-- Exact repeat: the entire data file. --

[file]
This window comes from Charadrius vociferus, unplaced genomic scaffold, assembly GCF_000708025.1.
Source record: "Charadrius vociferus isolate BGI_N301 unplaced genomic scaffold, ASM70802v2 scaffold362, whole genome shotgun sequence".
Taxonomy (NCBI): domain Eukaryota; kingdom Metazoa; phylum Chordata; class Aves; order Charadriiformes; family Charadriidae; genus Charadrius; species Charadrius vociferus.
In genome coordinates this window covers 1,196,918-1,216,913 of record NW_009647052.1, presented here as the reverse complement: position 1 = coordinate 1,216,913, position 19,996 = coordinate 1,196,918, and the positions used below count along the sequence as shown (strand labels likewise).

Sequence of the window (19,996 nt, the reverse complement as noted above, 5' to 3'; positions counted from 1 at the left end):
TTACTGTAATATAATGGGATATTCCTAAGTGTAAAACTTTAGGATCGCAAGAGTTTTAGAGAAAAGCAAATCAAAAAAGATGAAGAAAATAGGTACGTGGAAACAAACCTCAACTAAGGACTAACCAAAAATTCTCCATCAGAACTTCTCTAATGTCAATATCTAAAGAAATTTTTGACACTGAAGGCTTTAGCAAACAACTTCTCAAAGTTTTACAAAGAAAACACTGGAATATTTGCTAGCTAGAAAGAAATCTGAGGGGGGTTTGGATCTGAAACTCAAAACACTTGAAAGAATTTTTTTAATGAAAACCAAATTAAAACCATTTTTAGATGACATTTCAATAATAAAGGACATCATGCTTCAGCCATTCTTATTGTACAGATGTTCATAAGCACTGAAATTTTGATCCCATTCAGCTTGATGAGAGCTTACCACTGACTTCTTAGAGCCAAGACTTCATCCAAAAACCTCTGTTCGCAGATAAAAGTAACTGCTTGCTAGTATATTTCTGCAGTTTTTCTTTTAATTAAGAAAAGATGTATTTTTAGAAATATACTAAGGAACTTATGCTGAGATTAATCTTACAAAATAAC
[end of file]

This window comes from Charadrius vociferus, unplaced genomic scaffold, assembly GCF_000708025.1.
Source record: "Charadrius vociferus isolate BGI_N301 unplaced genomic scaffold, ASM70802v2 scaffold362, whole genome shotgun sequence".
Taxonomy (NCBI): domain Eukaryota; kingdom Metazoa; phylum Chordata; class Aves; order Charadriiformes; family Charadriidae; genus Charadrius; species Charadrius vociferus.
In genome coordinates this window covers 1,196,918-1,216,913 of record NW_009647052.1, presented here as the reverse complement: position 1 = coordinate 1,216,913, position 19,996 = coordinate 1,196,918, and the positions used below count along the sequence as shown (strand labels likewise).

Sequence of the window (19,996 nt, the reverse complement as noted above, 5' to 3'; positions counted from 1 at the left end):
TTACTGTAATATAATGGGATATTCCTAAGTGTAAAACTTTAGGATCGCAAGAGTTTTAGAGAAAAGCAAATCAAAAAAGATGAAGAAAATAGGTACGTGGAAACAAACCTCAACTAAGGACTAACCAAAAATTCTCCATCAGAACTTCTCTAATGTCAATATCTAAAGAAATTTTTGACACTGAAGGCTTTAGCAAACAACTTCTCAAAGTTTTACAAAGAAAACACTGGAATATTTGCTAGCTAGAAAGAAATCTGAGGGGGGTTTGGATCTGAAACTCAAAACACTTGAAAGAATTTTTTTAATGAAAACCAAATTAAAACCATTTTTAGATGACATTTCAATAATAAAGGACATCATGCTTCAGCCATTCTTATTGTACAGATGTTCATAAGCACTGAAATTTTGATCCCATTCAGCTTGATGAGAGCTTACCACTGACTTCTTAGAGCCAAGACTTCATCCAAAAACCTCTGTTCGCAGATAAAAGTAACTGCTTGCTAGTATATTTCTGCAGTTTTTCTTTTAATTAAGAAAAGATGTATTTTTAGAAATATACTAAGGAACTTATGCTGAGATTAATCTTACAAAATAAC